This route, however, takes a slightly more comprehensive trip through the Upper Preserve’s protected area. Stay straight at the junction with the loop trail, ignoring all old roads and paths on either side. Just before the 2.1 mile mark, veer to the slight right to continue following an old ranch road as it makes a slow descent to the canyon floor.

This old ranch road makes a short loop to the north to avoid a steep descent, then continues traveling west. Aside from a few distant radio towers, you’ll think you’re miles away from civilization here. The crowds near the Victory Trailhead will likely have disappeared by now, and you may get to have the entire canyon to yourself.

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The road makes a noticeably sharper descent here, and you’ll pass several signs for a gas line that runs through the property. Here, the road hugs the north side of a broad hill, and at about the 2.84 mile mark you’ll pass some more gorgeous, mature live oaks.

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At this point, look for a narrow use-trail that heads into and across the narrow riparian canyon that hugs the intermittent stream here. Hop the (probably) dry stream and you’ll almost immediately hit the East Canyon Trail, a broad fire road path that connects this region with Las Virgenes Canyon to the west, and Cheeseboro and Palo Comado Canyons even further west.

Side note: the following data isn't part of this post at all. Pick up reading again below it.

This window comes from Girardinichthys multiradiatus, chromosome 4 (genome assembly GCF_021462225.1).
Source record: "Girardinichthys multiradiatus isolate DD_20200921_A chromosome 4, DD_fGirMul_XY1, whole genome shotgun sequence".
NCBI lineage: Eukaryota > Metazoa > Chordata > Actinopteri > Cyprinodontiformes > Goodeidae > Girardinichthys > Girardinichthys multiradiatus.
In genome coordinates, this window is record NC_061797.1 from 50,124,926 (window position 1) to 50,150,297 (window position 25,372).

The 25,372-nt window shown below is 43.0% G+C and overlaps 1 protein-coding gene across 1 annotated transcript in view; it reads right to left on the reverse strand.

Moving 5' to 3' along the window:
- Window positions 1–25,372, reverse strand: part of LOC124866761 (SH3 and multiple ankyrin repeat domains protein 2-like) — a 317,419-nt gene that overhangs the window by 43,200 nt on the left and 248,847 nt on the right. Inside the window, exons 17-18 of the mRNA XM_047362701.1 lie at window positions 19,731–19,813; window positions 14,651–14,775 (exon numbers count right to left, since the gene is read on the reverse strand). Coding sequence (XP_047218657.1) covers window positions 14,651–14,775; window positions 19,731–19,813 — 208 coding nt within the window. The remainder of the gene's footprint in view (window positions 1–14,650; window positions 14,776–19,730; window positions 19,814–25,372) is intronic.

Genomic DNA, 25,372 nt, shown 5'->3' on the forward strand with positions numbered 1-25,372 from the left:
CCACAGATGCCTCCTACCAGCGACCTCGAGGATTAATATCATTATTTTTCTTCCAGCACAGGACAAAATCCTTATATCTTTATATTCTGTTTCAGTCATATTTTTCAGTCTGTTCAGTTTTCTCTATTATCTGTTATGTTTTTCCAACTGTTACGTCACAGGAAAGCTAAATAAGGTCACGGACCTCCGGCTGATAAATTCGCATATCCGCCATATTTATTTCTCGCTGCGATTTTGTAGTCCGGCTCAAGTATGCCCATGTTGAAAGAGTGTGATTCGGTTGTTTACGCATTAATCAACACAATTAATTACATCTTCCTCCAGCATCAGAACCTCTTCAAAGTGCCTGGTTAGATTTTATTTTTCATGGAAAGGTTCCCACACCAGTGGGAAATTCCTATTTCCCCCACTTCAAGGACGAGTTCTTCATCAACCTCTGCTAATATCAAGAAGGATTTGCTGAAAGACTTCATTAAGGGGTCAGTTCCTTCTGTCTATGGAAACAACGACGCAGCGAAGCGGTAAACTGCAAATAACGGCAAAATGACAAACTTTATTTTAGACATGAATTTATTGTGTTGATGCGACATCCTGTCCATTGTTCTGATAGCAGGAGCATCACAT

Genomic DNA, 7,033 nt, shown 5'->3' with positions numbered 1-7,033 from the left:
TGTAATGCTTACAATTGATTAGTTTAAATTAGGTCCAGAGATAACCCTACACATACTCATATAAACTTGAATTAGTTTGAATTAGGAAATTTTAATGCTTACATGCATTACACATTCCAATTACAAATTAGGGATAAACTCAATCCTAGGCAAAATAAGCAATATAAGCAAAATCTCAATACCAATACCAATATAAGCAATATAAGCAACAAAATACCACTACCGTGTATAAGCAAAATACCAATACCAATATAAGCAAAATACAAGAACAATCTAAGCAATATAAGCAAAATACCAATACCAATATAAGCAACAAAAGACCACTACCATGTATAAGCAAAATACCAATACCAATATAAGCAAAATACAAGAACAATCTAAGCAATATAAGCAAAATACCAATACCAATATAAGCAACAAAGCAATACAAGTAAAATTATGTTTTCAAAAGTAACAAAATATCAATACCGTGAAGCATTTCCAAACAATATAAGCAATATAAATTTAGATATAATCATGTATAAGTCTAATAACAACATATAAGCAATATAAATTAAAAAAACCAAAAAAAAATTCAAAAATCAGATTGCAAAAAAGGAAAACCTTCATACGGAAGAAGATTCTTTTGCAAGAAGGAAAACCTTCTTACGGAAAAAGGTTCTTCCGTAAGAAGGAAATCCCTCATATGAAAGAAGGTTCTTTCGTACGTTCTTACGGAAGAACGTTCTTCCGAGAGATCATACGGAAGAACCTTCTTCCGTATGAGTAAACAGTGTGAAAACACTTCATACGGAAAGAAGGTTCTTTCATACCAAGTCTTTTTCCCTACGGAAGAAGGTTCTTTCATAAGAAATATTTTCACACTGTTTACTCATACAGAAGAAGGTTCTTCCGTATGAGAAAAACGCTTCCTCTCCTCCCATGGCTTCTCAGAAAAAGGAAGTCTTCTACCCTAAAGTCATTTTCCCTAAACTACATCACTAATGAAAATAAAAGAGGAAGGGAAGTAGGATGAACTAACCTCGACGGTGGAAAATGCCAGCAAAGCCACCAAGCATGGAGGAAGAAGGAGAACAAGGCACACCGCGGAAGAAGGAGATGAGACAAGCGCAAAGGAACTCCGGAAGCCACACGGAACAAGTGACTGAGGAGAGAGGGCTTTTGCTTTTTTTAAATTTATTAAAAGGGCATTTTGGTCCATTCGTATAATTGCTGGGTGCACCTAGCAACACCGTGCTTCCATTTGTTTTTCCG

From here on out, you’re pretty much staying on this main trail until you return to the trailhead.

Stay to the right at 3.07 miles and again at 3.18 miles.

At 3.6 miles, a side trail descends into the canyon again. You can stay to the left here to stay on the main road but both routes join back up again in another 0.3 miles.

Just stay on the main fire road and you’ll be back at the Victory Trailhead in another 1.14 miles … and don’t forget to soak in all the beautiful scenery around you while you have the chance!

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You might find it takes you longer than you think to hike back to the trailhead if you brought a camera with you!

Founder and Editor-in-Chief of Modern Hiker, Author of "Day Hiking Los Angeles," Walking Meditator, Native Plant Enthusiast.





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3 Comments

David

David Mar 8, 2015 17:03

Great hike, did it today 3/7/15. Beautiful weather, rolling green hills. Hard to believe all this great open space is so close. It's well worth the drive.

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Bryan Matsumoto Mar 6, 2015 21:03

Nice writeup! So green :)

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Scott Turner

Scott Turner Mar 4, 2015 20:03

Ahhh. My old stomping grounds.